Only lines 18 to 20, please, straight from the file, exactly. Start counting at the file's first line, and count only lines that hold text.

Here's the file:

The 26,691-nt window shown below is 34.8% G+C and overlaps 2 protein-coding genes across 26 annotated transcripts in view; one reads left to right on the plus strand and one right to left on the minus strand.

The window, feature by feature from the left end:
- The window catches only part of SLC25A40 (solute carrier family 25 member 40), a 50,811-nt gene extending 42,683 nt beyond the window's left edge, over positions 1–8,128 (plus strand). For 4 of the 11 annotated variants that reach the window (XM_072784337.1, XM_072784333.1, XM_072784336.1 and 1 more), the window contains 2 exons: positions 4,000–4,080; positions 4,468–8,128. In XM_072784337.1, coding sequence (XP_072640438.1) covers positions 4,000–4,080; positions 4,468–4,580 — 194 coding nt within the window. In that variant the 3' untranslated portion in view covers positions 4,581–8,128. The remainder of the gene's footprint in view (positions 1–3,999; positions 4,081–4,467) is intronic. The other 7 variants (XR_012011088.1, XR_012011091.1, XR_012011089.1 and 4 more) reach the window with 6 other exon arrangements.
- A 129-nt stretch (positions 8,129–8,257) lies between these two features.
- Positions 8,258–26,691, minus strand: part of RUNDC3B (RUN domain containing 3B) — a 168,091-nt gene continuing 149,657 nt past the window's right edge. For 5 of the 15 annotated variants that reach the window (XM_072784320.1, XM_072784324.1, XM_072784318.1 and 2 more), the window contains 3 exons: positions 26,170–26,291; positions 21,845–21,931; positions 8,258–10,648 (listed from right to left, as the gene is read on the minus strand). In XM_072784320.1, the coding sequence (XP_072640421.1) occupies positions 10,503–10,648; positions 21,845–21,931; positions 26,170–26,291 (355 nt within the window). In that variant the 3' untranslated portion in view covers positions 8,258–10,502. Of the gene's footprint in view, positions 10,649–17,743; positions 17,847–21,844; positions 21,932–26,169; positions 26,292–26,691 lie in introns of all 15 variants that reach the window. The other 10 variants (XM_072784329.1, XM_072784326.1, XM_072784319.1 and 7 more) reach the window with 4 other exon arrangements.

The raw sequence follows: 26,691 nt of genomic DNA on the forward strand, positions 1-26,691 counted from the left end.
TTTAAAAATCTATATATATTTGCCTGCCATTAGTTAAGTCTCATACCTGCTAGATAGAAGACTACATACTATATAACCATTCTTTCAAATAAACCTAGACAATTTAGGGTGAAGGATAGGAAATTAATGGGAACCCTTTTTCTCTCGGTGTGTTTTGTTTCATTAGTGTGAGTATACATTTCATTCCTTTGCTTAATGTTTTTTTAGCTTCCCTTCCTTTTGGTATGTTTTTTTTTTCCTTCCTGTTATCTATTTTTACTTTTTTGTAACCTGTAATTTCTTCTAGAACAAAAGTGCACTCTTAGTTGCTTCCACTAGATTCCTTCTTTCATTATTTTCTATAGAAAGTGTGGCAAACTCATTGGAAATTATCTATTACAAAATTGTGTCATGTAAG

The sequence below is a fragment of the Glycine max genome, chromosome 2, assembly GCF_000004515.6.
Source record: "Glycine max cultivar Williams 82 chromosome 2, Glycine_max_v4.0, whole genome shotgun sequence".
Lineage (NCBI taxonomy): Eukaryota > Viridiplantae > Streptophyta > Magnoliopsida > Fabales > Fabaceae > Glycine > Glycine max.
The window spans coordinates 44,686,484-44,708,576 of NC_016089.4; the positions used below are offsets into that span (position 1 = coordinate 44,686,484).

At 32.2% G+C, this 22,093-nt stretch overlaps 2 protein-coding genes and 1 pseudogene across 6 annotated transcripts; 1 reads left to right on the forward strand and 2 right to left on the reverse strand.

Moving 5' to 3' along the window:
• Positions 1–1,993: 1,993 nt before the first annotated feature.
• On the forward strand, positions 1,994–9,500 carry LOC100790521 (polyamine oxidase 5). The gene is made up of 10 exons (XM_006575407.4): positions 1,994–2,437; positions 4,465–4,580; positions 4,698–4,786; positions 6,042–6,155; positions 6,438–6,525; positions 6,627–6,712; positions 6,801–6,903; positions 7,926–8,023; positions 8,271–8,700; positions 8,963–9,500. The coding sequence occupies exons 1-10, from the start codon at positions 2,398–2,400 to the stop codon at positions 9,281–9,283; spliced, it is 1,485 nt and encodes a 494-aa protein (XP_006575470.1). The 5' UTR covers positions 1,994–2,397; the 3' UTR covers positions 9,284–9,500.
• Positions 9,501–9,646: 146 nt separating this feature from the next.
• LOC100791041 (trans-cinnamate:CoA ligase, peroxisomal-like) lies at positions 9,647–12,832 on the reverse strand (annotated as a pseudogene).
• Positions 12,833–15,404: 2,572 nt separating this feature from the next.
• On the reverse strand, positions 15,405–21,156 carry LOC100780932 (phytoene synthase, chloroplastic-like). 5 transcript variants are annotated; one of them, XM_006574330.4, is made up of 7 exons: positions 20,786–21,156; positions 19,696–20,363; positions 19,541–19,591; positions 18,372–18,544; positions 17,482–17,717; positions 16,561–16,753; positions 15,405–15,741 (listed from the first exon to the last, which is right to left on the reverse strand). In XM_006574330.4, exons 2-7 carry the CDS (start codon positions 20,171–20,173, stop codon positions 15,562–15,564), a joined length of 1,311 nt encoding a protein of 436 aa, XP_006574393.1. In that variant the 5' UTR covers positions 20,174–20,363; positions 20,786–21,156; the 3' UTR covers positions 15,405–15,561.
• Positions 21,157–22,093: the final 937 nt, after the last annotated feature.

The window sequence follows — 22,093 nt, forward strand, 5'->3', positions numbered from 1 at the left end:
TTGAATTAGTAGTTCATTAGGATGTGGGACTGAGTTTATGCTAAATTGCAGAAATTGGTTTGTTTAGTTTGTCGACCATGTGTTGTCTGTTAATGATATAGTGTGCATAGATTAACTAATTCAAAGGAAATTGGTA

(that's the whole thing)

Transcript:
• Positions 12,833–15,404: 2,572 nt separating this feature from the next.
• On the reverse strand, positions 15,405–21,156 carry LOC100780932 (phytoene synthase, chloroplastic-like). 5 transcript variants are annotated; one of them, XM_006574330.4, is made up of 7 exons: positions 20,786–21,156; positions 19,696–20,363; positions 19,541–19,591; positions 18,372–18,544; positions 17,482–17,717; positions 16,561–16,753; positions 15,405–15,741 (listed from the first exon to the last, which is right to left on the reverse strand). In XM_006574330.4, exons 2-7 carry the CDS (start codon positions 20,171–20,173, stop codon positions 15,562–15,564), a joined length of 1,311 nt encoding a protein of 436 aa, XP_006574393.1. In that variant the 5' UTR covers positions 20,174–20,363; positions 20,786–21,156; the 3' UTR covers positions 15,405–15,561.
• Positions 21,157–22,093: the final 937 nt, after the last annotated feature.